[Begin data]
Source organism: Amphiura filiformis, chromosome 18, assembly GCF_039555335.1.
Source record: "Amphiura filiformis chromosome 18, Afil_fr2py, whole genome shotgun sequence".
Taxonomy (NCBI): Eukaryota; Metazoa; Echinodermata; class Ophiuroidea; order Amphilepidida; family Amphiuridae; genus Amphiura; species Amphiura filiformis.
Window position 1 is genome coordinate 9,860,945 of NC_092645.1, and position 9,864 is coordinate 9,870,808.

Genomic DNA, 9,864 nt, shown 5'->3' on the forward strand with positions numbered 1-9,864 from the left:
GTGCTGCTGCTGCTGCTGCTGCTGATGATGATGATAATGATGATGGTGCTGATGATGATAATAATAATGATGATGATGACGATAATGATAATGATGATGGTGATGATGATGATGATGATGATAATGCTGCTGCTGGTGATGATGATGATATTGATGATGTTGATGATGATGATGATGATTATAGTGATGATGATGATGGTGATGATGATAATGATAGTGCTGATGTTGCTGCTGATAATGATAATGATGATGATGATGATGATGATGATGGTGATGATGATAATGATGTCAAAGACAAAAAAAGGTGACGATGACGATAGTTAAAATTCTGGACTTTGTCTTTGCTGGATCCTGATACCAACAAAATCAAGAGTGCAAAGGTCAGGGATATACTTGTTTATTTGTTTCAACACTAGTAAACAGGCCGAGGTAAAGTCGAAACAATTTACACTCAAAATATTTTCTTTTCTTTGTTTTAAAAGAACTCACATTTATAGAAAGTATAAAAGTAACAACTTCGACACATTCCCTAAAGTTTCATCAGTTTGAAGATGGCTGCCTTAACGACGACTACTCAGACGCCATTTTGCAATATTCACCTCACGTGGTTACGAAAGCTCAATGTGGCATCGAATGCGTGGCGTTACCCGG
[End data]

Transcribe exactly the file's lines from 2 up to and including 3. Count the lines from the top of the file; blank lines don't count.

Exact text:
Source record: "Amphiura filiformis chromosome 18, Afil_fr2py, whole genome shotgun sequence".
Taxonomy (NCBI): Eukaryota; Metazoa; Echinodermata; class Ophiuroidea; order Amphilepidida; family Amphiuridae; genus Amphiura; species Amphiura filiformis.